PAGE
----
Style|Hallmark Channel Apologizes for Pulling Ads With Brides Kissing
Hallmark apologized on Sunday after facing days of backlash for pulling four television ads that featured brides kissing each other.
In a statement, Mike Perry, the president and chief executive of Hallmark Cards, said the team at Hallmark Channel’s parent company, Crown Media Family Networks, had “been agonizing over this decision as we’ve seen the hurt it has unintentionally caused” and that “they believe this was the wrong decision.”
“Our mission is rooted in helping all people connect, celebrate traditions and be inspired to capture meaningful moments in their lives,” he said. “Anything that detracts from this purpose is not who we are. We are truly sorry for the hurt and disappointment this has caused.”
Hallmark said in the statement that it would work with GLAAD, a national L.G.B.T.Q. media advocacy organization, “to better represent the L.G.B.T.Q. community across our portfolio of brands,” and that it planned on contacting Zola to “re-establish our partnership and reinstate the commercials.”
Zola, a wedding website service, had a series of six commercials for the Hallmark Channel. First appearing on TV on Dec. 2, most of the ads feature a same-sex female couple along with heterosexual couples. One of the six ads focuses on only the lesbian couple. The channel pulled four of the ads Thursday after a conservative group published a petition asking the channel to “please reconsider airing commercials with same-sex couples.”
“We were deeply troubled when Hallmark rejected our commercials for featuring a lesbian couple celebrating their marriage, and are relieved to see that decision was reversed,” saidMike Chi, the chief marketing officer of Zola. “We are humbled by everyone who showed support not only for Zola, but for all the L.G.B.T.Q. couples and families who express their love on their wedding day, and every day.”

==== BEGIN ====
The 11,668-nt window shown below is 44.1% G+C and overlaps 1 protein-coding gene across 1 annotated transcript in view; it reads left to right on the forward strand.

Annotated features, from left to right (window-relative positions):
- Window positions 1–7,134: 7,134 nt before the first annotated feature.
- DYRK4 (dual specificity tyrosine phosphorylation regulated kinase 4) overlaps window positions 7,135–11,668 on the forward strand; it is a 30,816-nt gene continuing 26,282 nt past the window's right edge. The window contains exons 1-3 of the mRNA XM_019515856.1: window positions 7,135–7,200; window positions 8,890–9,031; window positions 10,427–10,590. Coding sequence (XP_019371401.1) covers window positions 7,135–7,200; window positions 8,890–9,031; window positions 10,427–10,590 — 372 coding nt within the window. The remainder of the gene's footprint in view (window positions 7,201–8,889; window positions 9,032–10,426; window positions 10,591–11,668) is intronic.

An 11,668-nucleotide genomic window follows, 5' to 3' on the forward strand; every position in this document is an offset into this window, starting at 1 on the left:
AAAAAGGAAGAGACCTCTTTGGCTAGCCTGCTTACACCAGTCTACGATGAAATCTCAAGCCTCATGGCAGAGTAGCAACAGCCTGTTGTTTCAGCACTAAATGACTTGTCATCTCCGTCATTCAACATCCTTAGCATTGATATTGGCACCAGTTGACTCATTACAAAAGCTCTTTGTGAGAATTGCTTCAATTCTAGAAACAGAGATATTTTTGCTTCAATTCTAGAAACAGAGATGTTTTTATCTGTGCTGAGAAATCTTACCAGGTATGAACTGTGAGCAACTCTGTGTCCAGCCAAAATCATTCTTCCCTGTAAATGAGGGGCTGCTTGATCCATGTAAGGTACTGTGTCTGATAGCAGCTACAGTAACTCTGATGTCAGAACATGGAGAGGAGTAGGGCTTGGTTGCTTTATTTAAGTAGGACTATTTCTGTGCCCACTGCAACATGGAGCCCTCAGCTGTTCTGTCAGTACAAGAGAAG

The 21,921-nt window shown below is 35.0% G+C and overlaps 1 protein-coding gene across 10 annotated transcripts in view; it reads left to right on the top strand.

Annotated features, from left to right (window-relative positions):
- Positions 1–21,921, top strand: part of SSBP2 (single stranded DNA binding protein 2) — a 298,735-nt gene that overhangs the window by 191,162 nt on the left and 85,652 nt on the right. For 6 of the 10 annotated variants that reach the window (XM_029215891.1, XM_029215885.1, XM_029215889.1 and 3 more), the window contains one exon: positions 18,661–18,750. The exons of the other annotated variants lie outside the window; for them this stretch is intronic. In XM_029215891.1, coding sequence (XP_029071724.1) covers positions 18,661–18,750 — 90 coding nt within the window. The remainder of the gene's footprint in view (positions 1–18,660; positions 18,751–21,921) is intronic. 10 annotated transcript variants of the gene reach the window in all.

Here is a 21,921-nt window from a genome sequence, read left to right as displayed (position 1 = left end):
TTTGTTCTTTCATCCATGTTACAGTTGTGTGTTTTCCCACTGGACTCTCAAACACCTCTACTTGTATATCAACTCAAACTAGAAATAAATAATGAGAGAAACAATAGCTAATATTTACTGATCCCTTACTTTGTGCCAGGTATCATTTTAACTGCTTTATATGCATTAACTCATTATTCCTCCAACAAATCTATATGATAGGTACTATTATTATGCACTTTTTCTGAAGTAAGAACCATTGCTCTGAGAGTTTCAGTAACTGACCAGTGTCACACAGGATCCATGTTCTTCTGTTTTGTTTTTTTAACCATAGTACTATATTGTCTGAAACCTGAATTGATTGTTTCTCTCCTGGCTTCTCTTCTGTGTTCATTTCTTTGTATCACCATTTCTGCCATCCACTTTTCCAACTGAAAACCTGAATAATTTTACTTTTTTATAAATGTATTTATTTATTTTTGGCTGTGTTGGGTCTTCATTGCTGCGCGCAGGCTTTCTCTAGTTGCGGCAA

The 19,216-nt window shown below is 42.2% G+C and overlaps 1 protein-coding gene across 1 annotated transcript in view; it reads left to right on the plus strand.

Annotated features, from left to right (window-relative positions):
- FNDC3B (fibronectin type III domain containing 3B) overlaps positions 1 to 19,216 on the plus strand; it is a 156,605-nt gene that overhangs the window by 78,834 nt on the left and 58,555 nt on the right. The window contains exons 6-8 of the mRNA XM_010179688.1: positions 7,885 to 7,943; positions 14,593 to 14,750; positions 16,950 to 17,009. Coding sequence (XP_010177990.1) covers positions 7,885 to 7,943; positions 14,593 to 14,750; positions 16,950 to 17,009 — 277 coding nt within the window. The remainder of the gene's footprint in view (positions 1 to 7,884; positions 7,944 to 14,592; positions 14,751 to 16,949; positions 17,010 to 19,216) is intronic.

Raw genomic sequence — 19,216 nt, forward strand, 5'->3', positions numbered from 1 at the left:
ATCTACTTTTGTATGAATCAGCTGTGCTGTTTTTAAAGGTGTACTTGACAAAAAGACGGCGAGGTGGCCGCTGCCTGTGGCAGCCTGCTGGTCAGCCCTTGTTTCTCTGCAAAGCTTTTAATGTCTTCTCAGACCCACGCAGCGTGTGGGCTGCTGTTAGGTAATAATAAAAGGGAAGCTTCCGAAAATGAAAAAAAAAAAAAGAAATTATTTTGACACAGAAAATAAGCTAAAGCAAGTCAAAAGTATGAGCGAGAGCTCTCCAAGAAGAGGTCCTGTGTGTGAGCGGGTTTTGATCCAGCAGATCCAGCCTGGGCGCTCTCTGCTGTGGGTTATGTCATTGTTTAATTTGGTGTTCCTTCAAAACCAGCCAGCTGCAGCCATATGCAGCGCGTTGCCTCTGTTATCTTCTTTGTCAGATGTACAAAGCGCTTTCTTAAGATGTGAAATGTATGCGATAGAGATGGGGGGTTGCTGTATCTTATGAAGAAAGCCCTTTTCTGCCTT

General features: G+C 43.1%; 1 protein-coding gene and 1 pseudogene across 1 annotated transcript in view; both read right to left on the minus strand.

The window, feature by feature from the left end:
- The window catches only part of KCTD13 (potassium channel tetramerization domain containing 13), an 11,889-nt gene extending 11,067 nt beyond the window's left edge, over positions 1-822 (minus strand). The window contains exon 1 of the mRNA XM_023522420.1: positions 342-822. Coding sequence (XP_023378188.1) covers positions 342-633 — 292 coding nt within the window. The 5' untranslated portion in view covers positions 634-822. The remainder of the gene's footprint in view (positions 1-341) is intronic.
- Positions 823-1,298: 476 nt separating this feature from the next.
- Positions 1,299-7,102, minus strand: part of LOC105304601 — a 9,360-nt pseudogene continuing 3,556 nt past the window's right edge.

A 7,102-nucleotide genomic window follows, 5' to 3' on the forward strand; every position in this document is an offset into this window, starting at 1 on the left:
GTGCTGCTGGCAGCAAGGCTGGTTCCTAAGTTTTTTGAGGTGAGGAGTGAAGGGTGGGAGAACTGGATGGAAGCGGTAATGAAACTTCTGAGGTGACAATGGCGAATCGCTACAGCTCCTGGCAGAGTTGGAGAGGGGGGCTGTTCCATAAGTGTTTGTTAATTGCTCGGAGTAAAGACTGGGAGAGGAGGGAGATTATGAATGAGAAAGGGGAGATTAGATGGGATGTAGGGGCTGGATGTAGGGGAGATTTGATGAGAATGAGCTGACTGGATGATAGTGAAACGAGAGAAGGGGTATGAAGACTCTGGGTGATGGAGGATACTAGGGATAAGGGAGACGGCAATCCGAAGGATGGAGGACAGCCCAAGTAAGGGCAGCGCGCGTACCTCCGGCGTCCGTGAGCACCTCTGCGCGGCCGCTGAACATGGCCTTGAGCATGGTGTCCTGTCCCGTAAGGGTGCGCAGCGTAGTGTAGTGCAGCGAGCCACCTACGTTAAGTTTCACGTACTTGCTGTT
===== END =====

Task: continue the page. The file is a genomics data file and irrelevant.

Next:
Before agreeing to reinstate the ads on the channel, Mr. Chi said that he needed to “understand concrete actions they are going to take.” A Zola representative said that Hallmark reached out to Zola on Monday afternoon to begin a conversation.
Hallmark said it “is, and always has been, committed to diversity and inclusion — both in our workplace as well as the products and experiences we create,” and noted that the company had L.G.B.T.Q. greeting cards and had featured L.G.B.T.Q. couples in commercials.
“We have been a progressive pioneer on television for decades — telling wide ranging stories that elevate the human spirit,” the company said.
The Zola ads drew the ire of One Million Moms,which defines its mission as the “fight against indecency.” The organization is a division of the conservative American Family Association, which the Southern Poverty Law Center has designated as a hate group.
Monica Cole, the director of One Million Moms, critiqued Hallmark’s reversal. “One Million Moms is extremely disappointed that the Hallmark Channel caved under pressure,” she said in a statement Monday. “This is an enormous mistake that will cause a majority of its viewership to turn the channel.”
Rich Ferraro, the chief communications officer of GLAAD praised the reversal and pointed out that #boycotthallmark and #BoycottHallmarkChannel were trending on Twitter throughout the weekend. “They didn’t cave; they did the right thing,” he said Monday. “This was what consumers were asking them to do.”
Heather Murphy contributed reporting.